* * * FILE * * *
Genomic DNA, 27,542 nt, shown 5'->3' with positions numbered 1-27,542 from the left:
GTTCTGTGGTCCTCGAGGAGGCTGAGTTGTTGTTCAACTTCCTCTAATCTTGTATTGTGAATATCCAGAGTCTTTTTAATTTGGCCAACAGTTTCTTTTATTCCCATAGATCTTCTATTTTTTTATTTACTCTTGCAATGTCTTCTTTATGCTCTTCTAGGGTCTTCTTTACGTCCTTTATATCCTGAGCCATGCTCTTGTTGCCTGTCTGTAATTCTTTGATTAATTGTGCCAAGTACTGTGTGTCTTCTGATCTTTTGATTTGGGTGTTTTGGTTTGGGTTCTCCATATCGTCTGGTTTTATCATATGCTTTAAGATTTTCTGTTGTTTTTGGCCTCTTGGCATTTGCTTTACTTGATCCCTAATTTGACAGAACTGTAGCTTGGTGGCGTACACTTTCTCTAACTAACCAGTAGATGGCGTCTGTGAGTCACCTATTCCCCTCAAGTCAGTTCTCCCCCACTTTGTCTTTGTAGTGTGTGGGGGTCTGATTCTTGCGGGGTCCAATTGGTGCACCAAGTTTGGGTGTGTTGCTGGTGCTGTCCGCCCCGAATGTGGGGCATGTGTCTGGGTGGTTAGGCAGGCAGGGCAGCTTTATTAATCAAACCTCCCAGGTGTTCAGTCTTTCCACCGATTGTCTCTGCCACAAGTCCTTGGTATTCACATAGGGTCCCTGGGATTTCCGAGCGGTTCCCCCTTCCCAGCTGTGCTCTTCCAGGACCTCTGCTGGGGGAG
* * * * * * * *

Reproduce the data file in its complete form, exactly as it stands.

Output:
Genomic DNA, 27,542 nt, shown 5'->3' with positions numbered 1-27,542 from the left:
GTTCTGTGGTCCTCGAGGAGGCTGAGTTGTTGTTCAACTTCCTCTAATCTTGTATTGTGAATATCCAGAGTCTTTTTAATTTGGCCAACAGTTTCTTTTATTCCCATAGATCTTCTATTTTTTTATTTACTCTTGCAATGTCTTCTTTATGCTCTTCTAGGGTCTTCTTTACGTCCTTTATATCCTGAGCCATGCTCTTGTTGCCTGTCTGTAATTCTTTGATTAATTGTGCCAAGTACTGTGTGTCTTCTGATCTTTTGATTTGGGTGTTTTGGTTTGGGTTCTCCATATCGTCTGGTTTTATCATATGCTTTAAGATTTTCTGTTGTTTTTGGCCTCTTGGCATTTGCTTTACTTGATCCCTAATTTGACAGAACTGTAGCTTGGTGGCGTACACTTTCTCTAACTAACCAGTAGATGGCGTCTGTGAGTCACCTATTCCCCTCAAGTCAGTTCTCCCCCACTTTGTCTTTGTAGTGTGTGGGGGTCTGATTCTTGCGGGGTCCAATTGGTGCACCAAGTTTGGGTGTGTTGCTGGTGCTGTCCGCCCCGAATGTGGGGCATGTGTCTGGGTGGTTAGGCAGGCAGGGCAGCTTTATTAATCAAACCTCCCAGGTGTTCAGTCTTTCCACCGATTGTCTCTGCCACAAGTCCTTGGTATTCACATAGGGTCCCTGGGATTTCCGAGCGGTTCCCCCTTCCCAGCTGTGCTCTTCCAGGACCTCTGCTGGGGGAG